- 20″ f/8.1 reflecting telescope
- latitude: 41o16’13.92″ N
- longitude: 87o22’30.94″ W
- altitude: 205 m
- MPC Observatory Code: W11
The NSF-funded Northwest Indiana Robotic (NIRo) Telescope is PUC’s premiere optical astronomical telescope. NIRo is a 20-inch advanced Ritchey-Chrétien reflecting telescope with a wide-field CCD imager and is housed in a dedicated observatory at the Calumet Astronomy Center (CAC) in Lowell, IN. We can currently operate the telescope both on-site, in the adjacent control room, and remotely, from the PUC campus in Hammond, IN or anywhere with internet access.
Please read Our Story for a more detailed description of the rationale and history of the NIRo project.
By training and interest, two of the physics professors and one of the lecturers in the The Dept. of Chemistry and Physics at PUC are observational astronomers.
- John Aros
- Adam Rengstorf
- Shawn Slavin
Since the dedication of the NIRo telescope in 2010, we have had the good fortune of working with a steady stream of undergraduate physics majors on observational, technical, and engineering projects.
Students (past & present):
- Brent Segally, ’11 (initial engineering and calibration, eclipsing binaries – T Lmi)
- Gerald Keller, ’12 (instrumentation – robotic lens cap, LED array)
- Matthew Bernard, ’13 (initial MPC submission)
- Craig Holland, ’13 (eclipsing binaries – Y Leo)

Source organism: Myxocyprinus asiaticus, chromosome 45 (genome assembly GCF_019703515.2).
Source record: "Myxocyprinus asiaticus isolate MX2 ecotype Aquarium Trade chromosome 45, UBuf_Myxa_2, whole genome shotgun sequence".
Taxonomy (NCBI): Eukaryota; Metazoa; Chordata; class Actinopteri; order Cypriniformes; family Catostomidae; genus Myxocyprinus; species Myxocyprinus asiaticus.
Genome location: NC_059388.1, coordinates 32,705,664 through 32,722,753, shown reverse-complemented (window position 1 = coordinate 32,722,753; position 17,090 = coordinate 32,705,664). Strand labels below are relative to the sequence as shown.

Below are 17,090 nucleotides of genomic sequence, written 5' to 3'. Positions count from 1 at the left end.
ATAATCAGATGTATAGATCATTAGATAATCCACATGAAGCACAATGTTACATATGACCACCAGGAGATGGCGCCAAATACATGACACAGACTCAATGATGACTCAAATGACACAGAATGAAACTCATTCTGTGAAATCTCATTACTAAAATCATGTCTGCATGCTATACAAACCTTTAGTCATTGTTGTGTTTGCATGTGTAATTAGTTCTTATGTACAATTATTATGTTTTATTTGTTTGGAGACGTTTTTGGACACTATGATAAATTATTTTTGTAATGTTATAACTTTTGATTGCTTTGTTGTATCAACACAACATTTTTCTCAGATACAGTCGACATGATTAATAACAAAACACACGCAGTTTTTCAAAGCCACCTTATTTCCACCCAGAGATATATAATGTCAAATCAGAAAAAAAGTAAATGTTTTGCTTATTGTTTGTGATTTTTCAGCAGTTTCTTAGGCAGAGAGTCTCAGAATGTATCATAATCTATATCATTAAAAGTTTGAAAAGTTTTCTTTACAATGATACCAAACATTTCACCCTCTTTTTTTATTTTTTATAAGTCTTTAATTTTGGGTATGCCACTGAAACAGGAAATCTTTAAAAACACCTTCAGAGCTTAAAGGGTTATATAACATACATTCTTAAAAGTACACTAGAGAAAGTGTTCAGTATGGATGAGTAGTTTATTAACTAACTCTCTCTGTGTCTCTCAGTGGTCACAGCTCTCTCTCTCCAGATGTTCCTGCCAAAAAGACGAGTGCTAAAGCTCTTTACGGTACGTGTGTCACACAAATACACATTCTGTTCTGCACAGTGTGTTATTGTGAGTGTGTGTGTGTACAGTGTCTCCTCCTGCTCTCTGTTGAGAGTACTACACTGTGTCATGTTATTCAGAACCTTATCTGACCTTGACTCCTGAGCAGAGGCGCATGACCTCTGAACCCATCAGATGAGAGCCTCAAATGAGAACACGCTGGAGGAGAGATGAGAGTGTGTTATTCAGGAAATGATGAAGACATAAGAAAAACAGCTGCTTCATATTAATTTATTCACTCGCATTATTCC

- Andrew Jackura, ’13 (instrumentation – robotic lens cap)
- Natalie Walker, ’13 (initial engineering and calibration)
- Daniel Huizenga, ’14 (near-Earth asteroids)
- Ryan Torrenga (eclipsing binaries – Y Leo)
- Devin Whitten (near-Earth asteroids, exoplanets)
- Jacob Pavel (near-Earth asteroids)
Here is a more detailed description of some of our Current Research Projects.
Here are some of the recent Publications and Public Presentations pertaining to NIRo and our observational programs.
Aside from the upper-level, physics major involvement with NIRo, we also use the telescope in the laboratory sections of our introductory-level astronomy courses (ASTR 263 & ASTR 264). Our intro-level students have successfully used images of the 1st-quarter Moon to calculate the distances to the Moon and the Sun, and images of the Galilean satellites to calculate the mass of the planet Jupiter.
In addition to all the research and scientific observations we’re making, we also have some time now and then to take some Cool images.
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